Now I know that sounds flippant and insensitive, but let me tell you—as someone who lost way, way more than I ever thought possible to lose—when I look back on what I was so upset about at work, I snicker.  I snicker because had I simply ignored the small injustices, I never would have endured the great ones.  If I had laughed off the bad behaviors, I never would have suffered the atrocities.  And had I left my ego at home when I went to work, it never would have had it slaughtered by the people I worked with and trusted.
It doesn’t mean I deserved it.  It doesn’t mean they were right to do it.  And it doesn’t mean it is okay by any means.  What it means is that I walked straight into a den of alpha wolves and offered up my jugular, when I should have just kept my mouth shut and observed them.
In short, mobbing forced me to grow up in ways I never would have understood before or during my mobbing.  But now that I am past it, I can provide a more objective take on what leads to mobbing.  And what I’ve learned is that in so many cases, mobbing turns into a wildfire of torment because the person who has been targeted has let their mind run in an endless loop of wrongs they think need to be righted, cannot control their emotional wounds and rage, and they have put their egos ahead of their interests—which is completely disempowering.
That doesn’t mean they aren’t good people—many targets have a high sense of ethics and their complaints do have merit.  (Unlike some anti-bullying experts, however, I’m not going to tell you all targets are good and all targets have superior ethics—rotten no good scoundrels with the ethics of a lobbyist can and do get mobbed.  And so do decent, hard-working ethical people.  Anyone can be mobbed.)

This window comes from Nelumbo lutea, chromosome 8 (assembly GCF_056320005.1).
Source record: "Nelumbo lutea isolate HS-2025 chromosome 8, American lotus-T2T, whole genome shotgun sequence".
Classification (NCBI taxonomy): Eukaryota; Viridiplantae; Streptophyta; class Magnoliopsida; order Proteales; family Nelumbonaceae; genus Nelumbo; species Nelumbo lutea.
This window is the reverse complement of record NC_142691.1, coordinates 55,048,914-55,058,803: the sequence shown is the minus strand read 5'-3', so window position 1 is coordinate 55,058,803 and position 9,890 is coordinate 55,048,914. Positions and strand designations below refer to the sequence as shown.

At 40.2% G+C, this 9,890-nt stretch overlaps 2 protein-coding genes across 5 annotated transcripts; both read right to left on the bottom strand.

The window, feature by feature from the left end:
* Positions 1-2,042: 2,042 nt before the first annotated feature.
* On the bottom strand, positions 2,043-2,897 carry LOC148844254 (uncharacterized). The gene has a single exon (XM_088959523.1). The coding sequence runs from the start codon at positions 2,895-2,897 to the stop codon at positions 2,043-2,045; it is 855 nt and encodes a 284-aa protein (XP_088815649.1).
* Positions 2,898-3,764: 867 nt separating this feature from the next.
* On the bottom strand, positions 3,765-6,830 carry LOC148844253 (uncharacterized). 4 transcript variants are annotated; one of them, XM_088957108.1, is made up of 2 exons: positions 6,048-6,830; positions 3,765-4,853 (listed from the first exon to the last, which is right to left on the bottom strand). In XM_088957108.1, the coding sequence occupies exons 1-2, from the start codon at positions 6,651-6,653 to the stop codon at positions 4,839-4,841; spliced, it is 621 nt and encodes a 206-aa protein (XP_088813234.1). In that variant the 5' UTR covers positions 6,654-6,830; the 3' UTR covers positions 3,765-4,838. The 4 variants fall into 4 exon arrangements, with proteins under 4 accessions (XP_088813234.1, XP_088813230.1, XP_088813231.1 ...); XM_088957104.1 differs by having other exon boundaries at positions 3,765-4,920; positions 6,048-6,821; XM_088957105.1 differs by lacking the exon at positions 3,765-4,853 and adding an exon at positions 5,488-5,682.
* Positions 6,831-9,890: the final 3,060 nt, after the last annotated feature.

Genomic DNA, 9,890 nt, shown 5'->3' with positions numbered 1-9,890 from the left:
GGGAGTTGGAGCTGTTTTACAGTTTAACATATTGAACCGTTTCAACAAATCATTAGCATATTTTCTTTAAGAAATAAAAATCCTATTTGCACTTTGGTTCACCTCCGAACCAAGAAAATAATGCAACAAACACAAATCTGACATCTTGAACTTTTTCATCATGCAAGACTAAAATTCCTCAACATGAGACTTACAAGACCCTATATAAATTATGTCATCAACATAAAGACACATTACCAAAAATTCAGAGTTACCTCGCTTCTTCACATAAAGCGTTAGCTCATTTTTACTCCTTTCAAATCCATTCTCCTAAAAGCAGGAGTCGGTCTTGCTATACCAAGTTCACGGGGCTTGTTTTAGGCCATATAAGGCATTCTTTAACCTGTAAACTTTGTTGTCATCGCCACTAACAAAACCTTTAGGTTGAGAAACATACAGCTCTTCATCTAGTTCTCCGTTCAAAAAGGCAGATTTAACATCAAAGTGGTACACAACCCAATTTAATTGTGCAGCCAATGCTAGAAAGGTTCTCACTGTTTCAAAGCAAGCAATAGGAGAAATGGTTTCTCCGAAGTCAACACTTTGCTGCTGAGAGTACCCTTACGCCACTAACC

Maturity requires learning how to control how and what we think, and how and what we feel.  It also means weighing our options not based on idealism, but on reality.  And the reality is that pursuing justice is usually a lonely pursuit, and one that offers little reward.  We need justice in our world, and we need idealists.  But don’t make put your career on the line for your ideals (nor sell out your ideals for your career).  There are other ways to fight for fairness.  But when it comes to the injustice in our own worlds, far too many mobbing targets find themselves blinded and buried in their pursuit for justice.  And once blinded and buried, we cannot effectively achieve any meaningful victory over injustice.